A dislocated shoulder occurs when the shoulder area takes a blunt amount of forced trauma causing the upper arm bone to pop out of the shoulder socket. This injury can cause aggravating pain and needs immediate medical attention. This injury may also affect the surrounding muscles, nerves, tendons, and ligaments.
A partial dislocation also known as subluxation means the head of the upper arm bone is partially out of the socket. A full dislocation means that the head of the upper arm bone has fully popped out of the shoulder socket. Both injuries can cause extreme pain and require medical attention.
Having a dislocated shoulder means that your upper arm bone has popped out of place from where it is situated in the shoulder socket. This means that you have experienced a significant amount of trauma to the shoulder socket, and possibly the surrounding area. This can also be caused by weakened muscles in the area.
- Intense pain
- Visible bruising, swelling, and dislocation
- Lack of control over the joint
- Shoulder muscle spasms
- Neck or arm numbness
- Shoulder weakness
Since the shoulder is the most mobile joint in the body, it is also easier to dislocate. This dislocation is the most frequent in the body because the shoulder can move and dislocate in many directions. The most common shoulder dislocation is the forward dislocation which occurs when the arm moves in a throwing position. When you experience shoulder dislocation, the joint is more prone to repeated dislocations. Causes of shoulder dislocation include but are not limited to:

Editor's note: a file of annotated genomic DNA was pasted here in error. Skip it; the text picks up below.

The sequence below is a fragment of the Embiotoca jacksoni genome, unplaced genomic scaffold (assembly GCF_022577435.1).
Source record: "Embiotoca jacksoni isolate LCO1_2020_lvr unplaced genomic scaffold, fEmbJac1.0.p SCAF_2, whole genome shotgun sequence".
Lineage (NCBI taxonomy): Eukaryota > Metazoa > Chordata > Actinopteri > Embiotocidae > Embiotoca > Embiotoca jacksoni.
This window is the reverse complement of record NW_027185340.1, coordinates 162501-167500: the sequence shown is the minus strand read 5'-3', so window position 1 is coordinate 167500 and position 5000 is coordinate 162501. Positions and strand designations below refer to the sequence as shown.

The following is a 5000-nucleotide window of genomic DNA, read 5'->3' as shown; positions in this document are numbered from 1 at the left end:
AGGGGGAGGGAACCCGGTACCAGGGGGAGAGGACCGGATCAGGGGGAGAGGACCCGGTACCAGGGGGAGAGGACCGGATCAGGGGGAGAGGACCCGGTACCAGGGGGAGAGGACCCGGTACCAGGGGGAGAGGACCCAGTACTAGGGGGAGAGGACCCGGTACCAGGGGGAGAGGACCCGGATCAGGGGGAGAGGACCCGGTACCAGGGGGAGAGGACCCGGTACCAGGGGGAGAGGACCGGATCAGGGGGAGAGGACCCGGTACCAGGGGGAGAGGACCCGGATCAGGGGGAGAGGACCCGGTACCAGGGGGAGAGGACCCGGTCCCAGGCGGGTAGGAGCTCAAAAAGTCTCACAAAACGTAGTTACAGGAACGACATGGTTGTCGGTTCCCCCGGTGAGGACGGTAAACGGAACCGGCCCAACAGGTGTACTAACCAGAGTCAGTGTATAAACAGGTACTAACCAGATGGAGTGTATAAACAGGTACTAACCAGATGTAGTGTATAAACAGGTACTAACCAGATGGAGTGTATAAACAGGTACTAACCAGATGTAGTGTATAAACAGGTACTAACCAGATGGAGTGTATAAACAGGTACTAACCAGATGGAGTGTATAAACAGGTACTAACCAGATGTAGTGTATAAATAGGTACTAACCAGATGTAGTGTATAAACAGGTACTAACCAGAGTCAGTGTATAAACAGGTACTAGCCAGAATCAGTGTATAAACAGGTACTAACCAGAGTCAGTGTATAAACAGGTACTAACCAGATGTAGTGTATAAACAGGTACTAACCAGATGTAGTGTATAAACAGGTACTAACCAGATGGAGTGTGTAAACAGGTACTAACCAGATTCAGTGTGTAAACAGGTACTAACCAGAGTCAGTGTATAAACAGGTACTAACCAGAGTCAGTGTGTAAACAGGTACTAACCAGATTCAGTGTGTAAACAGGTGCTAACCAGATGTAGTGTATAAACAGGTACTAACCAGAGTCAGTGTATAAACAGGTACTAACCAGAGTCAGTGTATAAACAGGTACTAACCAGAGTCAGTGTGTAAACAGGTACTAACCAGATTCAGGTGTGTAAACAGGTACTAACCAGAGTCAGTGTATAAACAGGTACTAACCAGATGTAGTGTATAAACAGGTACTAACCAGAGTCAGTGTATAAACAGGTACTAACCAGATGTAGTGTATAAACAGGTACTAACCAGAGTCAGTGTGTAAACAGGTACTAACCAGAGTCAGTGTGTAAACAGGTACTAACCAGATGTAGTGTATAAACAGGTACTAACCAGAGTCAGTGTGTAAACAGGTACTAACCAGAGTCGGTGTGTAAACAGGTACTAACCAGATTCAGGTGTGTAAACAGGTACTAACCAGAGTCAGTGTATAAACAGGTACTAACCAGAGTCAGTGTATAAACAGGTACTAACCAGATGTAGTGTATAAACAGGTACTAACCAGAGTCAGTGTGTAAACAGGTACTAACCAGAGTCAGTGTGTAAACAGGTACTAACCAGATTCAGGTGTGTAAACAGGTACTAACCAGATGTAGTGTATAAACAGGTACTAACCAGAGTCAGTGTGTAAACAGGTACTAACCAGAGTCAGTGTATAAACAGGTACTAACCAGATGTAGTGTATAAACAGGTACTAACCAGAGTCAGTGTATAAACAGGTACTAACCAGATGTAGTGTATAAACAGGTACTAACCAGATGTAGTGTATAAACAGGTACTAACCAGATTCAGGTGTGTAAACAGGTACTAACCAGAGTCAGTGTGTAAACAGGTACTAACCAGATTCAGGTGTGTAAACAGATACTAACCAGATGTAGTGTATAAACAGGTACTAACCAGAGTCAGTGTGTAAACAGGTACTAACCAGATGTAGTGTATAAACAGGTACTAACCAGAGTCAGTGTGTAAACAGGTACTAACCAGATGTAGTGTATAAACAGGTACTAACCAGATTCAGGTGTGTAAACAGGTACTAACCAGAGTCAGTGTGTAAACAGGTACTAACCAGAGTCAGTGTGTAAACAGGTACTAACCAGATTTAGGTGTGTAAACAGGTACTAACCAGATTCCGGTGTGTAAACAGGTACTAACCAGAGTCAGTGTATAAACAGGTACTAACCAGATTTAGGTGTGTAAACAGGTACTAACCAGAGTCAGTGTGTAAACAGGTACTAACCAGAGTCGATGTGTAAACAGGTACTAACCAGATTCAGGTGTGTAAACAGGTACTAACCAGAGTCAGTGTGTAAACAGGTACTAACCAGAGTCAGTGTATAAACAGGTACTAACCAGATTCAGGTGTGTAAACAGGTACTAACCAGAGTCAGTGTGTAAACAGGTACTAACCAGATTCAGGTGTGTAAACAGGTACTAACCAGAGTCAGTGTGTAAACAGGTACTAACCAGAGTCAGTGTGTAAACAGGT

- Landing on the shoulder or arm area can force the shoulder to dislocate
- Sports Injuries
- Shoulder dislocation is very common during contact sports
- Sudden blows to the shoulders during accidents can cause immediate dislocation to happen
After dislocating the shoulder, it is important to not pop the arm back in place on your own as this can cause further injury to the area. A skilled doctor is required to safely put the ball of the upper arm bone back into the socket. This is called closed reduction. Once the arm is back in place, the pain subsides immediately. Complications of shoulder dislocation include:
- Torn tendons, ligaments, and muscles that reinforce the joint
- Nerve and muscle damage
- Repeat dislocations
Your doctor may immediately want to rest the shoulder in a sling to allow for proper healing and rest of the area. Once swelling and pain have diminished a fair amount, your doctor will prescribe physical therapy to help you restore the area’s range of motion and strengthen any weakened muscles. This exercise can help prevent a repeat injury from happening. In severe cases where bracing the arm and physical therapy do not help, surgery can be performed to recover stretched and torn ligaments that help to stabilize the joint in place.
Physical therapy can help restore the area’s range of motion and strengthen weakened muscles. In some cases, the likelihood of shoulder injury can be mitigated by increasing the strength in the arms, shoulder, and neck.
If you are struggling with shoulder dislocation pain, contact us today to schedule an appointment at Resilient Performance Physical Therapy in Manhattan NYC, Chatham & Wharton New Jersey, and Darien Connecticut. Join us today to begin your journey on the path to recovery and healing.
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